Are all discounts bad for business? Of course, there are different pros and cons to discounts, just like there are pros and cons to eating cake for dinner every day. What you have to keep in mind are the effects that discounts have on customers and what those discounts are doing to the overall livelihood of your business. 

Here are some common discount-giving hurdles to be aware of.

You Wrongly Believe You Can Make Up for the Loss Somewhere Else

There’s a reason behind the price you originally set—it’s based on the value of your product, your location, your audience, and is a number that will set you up for success. 

But to put it simply, a discount is a loss. You’re knocking down the original price of your product for whatever the reason might be, and you’re assuming that you can make up for that loss somewhere else. How do you intend to make it up? Outsourcing production, using lower-quality materials, providing lower quality customer service? 

You never want customers to be more happy about a discount than they are about the actual product, especially if you end up cutting corners and the value is not near what they had expected. 

If the value is sub-par and not what the consumer expected, they will remember. They won’t remember the super deal you gave them; they’ll just remember how disappointed they were in your product (and you’ll remember that super deal when your wallet starts feeling super light).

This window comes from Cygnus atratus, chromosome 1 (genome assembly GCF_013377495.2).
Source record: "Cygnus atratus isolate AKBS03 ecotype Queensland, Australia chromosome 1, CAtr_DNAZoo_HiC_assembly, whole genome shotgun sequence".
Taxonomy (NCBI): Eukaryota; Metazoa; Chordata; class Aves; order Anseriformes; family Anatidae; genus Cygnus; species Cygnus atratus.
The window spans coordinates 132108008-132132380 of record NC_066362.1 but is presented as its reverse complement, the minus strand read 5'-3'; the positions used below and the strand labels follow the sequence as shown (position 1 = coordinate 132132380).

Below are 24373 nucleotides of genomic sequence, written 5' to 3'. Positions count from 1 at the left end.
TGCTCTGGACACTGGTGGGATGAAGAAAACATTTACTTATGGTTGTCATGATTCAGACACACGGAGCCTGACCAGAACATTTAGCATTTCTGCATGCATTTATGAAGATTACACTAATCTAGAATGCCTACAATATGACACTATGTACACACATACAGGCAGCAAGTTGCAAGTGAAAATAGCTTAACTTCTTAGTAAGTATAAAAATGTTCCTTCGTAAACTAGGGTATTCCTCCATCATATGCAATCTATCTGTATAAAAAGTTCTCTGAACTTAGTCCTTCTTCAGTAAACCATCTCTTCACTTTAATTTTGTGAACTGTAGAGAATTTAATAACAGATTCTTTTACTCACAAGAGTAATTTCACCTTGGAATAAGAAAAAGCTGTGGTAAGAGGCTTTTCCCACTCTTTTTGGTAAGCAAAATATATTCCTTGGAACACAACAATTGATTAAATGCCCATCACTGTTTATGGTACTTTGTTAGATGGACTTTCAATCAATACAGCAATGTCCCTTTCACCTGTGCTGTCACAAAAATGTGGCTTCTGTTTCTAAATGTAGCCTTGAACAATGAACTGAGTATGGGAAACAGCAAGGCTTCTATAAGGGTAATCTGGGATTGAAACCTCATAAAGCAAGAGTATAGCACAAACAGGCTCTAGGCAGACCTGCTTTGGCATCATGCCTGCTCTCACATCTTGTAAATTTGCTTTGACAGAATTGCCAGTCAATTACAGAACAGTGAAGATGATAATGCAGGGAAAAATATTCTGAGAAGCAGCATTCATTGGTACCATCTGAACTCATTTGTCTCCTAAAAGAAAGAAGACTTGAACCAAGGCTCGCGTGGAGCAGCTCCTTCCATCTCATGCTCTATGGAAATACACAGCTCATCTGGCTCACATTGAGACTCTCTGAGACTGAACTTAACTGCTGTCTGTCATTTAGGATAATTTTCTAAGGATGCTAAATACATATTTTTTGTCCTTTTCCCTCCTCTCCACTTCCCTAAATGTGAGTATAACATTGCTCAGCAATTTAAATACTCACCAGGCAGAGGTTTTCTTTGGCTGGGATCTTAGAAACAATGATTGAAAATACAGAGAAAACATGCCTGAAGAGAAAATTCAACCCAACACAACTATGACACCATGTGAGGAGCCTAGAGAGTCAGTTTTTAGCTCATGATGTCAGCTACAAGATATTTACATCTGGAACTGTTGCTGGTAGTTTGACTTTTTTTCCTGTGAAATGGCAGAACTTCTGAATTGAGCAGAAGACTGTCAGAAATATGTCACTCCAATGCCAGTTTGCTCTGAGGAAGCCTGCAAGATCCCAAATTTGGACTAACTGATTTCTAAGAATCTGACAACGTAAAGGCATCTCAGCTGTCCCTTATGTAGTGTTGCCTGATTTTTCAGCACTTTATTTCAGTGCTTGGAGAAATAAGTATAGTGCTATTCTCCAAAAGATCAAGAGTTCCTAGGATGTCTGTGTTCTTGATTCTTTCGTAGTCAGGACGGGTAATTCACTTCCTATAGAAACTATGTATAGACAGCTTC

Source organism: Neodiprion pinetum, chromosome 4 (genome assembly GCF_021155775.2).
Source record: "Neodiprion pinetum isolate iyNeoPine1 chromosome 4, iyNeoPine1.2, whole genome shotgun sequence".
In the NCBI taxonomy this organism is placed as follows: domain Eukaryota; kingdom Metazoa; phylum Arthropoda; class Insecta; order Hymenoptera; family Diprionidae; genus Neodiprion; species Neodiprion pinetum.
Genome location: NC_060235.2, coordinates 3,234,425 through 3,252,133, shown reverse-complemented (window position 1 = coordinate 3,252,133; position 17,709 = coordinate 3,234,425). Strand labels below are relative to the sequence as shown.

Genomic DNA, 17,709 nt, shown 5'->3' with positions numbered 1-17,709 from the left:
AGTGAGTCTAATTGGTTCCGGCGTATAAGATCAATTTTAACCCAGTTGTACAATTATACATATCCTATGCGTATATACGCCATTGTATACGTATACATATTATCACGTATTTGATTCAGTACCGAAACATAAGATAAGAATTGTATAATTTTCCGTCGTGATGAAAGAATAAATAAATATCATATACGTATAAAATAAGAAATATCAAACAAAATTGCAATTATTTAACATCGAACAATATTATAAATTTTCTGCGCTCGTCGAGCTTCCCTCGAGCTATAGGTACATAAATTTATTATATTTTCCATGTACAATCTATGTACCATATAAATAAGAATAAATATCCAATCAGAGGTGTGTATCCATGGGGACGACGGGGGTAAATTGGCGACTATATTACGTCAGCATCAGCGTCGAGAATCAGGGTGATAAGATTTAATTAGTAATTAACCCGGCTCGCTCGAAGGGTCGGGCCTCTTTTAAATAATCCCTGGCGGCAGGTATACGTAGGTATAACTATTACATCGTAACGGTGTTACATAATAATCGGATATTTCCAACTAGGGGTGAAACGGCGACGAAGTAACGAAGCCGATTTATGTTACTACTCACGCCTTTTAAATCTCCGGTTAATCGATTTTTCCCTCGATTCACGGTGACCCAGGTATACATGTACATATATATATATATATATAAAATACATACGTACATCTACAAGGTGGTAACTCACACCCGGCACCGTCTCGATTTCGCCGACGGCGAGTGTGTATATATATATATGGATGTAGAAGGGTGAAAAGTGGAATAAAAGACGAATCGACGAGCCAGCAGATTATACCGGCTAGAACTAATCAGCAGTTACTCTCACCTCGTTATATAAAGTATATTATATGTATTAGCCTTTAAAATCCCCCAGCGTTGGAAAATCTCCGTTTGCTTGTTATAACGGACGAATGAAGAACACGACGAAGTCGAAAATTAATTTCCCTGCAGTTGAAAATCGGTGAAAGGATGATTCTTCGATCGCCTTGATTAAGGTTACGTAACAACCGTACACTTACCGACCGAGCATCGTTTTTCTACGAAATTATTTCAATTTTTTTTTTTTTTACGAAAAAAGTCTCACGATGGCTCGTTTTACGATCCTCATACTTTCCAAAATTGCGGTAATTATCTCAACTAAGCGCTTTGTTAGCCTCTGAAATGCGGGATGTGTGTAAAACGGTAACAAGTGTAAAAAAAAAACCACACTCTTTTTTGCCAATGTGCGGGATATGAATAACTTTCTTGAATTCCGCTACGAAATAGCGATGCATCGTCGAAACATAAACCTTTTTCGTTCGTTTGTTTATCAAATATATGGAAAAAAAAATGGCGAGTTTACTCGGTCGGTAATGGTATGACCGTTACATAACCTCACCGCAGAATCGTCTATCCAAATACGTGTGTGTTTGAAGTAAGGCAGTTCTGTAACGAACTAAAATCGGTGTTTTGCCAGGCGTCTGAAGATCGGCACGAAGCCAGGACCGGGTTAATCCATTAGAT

Unfortunately, consumers are much more vocal about things they don’t like than what they do like. You might see a few bad reviews coming your way after this scenario, which we all know isn’t good for future sales. Consumers care about what others are saying.

You Slice The Price But Come Out Looking Insecure 

You know your products are awesome, right? That’s obviously one of the reasons you built an entire business around them. So ask yourself the question again: are discounts bad for business? Then look at it this way: does apologizing for your product look bad for your business? Probably so.

The concept behind consumer psychology and pricing goes like this: If a business has low prices, it means they don’t think their own products are worth more than they’re advertising. If a business’s prices are through the roof, their products must be badass.